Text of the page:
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[Re-Revising History] Confederate War Hero Street

Discussion in 'BBS Hangout: Debate & Discussion' started by Cohete Rojo, Oct 22, 2015.

  1. Cohete Rojo

    Cohete Rojo Contributing Member

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    I heard this story on Houston Matters. One of the guests stated that renaming Dowling Street to Emancipation Blvd would be a sort of revisionist-revision: East Broadway Blvd had its name changed to Dowling to provide a revisionist view of the heroic "lost cause" of the Civil War.

    [rQUOTEr]Editorial: Rename Dowling Street

    Memorials that commemorate a racist past are best left to history books and museums.

    In 1892, Houston's city fathers decided the time had come for East Broadway Street to become Dowling Street, in honor of Lt. Richard Dowling. Thirty years earlier, young Dick Dowling, a 25-year-old Irish immigrant and Houston barkeep, had become an instant Confederate hero when he and 42 artillerymen repelled 22 Union warships at the mouth of the Sabine River.

    Perhaps it was coincidental, but the newly named street's most prominent feature was Emancipation Park, founded 20 years earlier by African-American community leaders, with money black churches had donated. Perhaps it was a coincidence, as well, that those same Houston city officials decided decided to bestow the name Tuam, Dowling's birthplace in Galway, Ireland, on the street runing along the park's northern border.

    As the city's historic Emancipation Park anticipates a grand reopening this year, Dowling and Tuam streets are among several street names, school names and memorials that commemorate a racist past best left to history books and museums. If South Carolina, where the Civil War began - and where it's never really ended - can decide to take down the Confederate battle flag that flies on the grounds of the state capitol, then surely Houston and Texas can reassess their commemoration of a slave-holding, apartheid South, a regime dedicated to the notion of white supremacy and willing to defend it no matter the cost.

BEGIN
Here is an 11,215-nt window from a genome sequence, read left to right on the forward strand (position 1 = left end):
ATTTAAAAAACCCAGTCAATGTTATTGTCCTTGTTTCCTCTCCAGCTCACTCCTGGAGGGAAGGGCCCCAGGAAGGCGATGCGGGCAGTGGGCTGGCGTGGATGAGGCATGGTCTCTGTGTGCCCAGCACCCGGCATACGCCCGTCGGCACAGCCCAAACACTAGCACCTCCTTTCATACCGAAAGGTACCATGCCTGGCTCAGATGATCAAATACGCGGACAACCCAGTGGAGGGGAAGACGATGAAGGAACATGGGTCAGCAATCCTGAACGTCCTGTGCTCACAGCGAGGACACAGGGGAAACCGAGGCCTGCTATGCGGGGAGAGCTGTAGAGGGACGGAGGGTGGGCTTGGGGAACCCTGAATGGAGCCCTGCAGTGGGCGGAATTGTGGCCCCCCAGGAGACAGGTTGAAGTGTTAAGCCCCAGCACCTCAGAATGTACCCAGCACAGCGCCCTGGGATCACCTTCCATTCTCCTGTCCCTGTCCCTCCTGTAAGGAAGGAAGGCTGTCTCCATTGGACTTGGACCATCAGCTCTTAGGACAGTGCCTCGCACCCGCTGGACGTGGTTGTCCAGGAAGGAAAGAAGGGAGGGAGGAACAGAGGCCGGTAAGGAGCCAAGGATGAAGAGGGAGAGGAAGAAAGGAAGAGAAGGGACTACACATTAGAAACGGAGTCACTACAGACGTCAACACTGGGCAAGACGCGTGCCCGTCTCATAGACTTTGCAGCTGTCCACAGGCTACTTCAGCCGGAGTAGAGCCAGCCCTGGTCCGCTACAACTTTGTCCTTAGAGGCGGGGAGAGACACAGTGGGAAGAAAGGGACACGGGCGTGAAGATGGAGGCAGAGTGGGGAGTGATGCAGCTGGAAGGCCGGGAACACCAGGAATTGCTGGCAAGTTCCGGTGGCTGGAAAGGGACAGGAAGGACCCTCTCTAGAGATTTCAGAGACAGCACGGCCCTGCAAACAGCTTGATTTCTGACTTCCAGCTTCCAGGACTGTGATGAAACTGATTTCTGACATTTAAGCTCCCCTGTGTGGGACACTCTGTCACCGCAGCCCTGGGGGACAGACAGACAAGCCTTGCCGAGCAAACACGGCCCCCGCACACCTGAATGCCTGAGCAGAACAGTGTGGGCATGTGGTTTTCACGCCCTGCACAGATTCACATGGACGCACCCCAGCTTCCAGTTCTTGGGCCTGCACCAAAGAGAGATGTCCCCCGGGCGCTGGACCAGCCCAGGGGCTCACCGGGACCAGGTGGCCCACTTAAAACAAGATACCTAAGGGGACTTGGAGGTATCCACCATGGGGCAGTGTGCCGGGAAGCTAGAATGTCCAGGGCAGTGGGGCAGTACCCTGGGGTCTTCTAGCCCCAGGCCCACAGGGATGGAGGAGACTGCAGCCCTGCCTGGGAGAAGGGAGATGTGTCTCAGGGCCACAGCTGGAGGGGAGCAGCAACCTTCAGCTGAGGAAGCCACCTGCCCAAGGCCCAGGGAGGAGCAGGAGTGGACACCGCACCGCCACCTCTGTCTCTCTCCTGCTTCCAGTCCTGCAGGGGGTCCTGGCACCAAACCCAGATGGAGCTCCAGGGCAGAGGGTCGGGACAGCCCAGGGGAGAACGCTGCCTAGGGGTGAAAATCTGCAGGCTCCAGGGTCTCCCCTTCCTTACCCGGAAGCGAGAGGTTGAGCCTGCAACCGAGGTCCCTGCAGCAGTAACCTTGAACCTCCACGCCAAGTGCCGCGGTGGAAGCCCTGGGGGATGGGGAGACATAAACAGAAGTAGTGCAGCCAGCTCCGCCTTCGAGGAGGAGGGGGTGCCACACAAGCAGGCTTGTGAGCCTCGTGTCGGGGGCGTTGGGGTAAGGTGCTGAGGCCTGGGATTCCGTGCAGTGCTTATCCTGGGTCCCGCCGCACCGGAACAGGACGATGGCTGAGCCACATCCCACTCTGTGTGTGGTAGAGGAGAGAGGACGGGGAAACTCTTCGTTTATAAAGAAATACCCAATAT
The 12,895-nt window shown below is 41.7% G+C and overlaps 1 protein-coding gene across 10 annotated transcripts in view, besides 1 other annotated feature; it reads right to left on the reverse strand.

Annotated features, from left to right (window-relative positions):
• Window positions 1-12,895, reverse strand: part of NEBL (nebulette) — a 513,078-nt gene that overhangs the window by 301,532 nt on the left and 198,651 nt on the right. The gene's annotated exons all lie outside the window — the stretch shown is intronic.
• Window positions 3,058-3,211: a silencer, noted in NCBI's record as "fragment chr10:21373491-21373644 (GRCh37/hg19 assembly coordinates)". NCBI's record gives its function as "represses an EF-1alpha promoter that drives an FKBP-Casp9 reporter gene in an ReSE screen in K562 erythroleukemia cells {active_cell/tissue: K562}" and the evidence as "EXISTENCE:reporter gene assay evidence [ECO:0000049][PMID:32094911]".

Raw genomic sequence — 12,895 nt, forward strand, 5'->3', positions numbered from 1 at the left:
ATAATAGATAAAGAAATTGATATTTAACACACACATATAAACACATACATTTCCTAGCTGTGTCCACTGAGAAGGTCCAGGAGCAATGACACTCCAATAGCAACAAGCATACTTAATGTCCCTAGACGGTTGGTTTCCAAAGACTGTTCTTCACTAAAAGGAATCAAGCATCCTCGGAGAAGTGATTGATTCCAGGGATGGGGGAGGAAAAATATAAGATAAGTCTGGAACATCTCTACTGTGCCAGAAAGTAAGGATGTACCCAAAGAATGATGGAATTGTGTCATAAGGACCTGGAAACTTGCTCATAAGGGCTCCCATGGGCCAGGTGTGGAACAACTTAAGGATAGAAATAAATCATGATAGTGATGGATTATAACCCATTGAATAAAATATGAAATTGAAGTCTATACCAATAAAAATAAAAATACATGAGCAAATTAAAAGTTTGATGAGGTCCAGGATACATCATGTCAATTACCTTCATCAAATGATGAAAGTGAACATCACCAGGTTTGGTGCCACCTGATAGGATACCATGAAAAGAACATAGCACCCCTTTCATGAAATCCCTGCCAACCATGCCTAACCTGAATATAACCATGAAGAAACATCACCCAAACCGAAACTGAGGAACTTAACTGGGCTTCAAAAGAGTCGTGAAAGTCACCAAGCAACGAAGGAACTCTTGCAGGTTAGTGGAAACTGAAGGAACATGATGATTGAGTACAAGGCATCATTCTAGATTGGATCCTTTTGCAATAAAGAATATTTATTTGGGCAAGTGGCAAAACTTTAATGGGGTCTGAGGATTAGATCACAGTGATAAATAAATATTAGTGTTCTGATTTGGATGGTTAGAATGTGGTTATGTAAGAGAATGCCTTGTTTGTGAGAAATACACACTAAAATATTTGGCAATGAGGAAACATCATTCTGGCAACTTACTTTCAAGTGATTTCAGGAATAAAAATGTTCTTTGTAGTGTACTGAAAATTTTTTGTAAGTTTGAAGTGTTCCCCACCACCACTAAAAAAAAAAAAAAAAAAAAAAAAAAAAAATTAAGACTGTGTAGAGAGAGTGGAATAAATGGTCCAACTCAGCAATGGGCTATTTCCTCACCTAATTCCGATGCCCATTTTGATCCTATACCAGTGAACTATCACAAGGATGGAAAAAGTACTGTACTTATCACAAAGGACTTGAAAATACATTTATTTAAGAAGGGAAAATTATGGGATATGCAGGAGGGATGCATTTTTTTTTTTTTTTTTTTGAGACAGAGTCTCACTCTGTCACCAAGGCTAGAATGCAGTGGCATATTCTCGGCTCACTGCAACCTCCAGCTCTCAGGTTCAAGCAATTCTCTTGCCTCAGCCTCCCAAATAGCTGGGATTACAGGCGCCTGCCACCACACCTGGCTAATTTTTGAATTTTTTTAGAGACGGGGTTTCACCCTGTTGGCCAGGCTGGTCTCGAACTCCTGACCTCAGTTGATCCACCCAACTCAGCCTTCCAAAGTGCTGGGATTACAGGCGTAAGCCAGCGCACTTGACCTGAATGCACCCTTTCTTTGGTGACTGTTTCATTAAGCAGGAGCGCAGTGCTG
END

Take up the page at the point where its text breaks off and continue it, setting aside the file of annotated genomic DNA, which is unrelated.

Houston can start by renaming Dowling Street, perhaps in time for the reopening of Emancipation Park. Interestingly, there's precedent for reassessing the local hero's place in history.

    A Dowling statue erected in front of the old City Hall in 1905 came down in 1939 and was stored away in a barn for nearly 20 years. Today it stands on the backside of Hermann Park, near the fifth green of the golf course. Most Houstonians rarely notice it.

    At least four schools in the Houston Independent School District need to be renamed: Lee High School, named in honor of Gen. Robert E. Lee; Johnston Middle School, which honors Albert Sidney Johnston, another Confederate general; Jefferson Davis High School, named after the president of the Confederacy; and Dowling Middle School. We've changed school mascots; now it's time to change names.

    Although Texas was on the periphery of the Confederacy compared to South Carolina and other Deep South bastions of a breakaway apartheid nation, the Lone Star State is replete with Confederate memorials. A Confederate-soldier statue stands guard over a number of county courthouse squares. More than 30 of those counties are named after Confederate figures (including Jeff Davis County in far West Texas).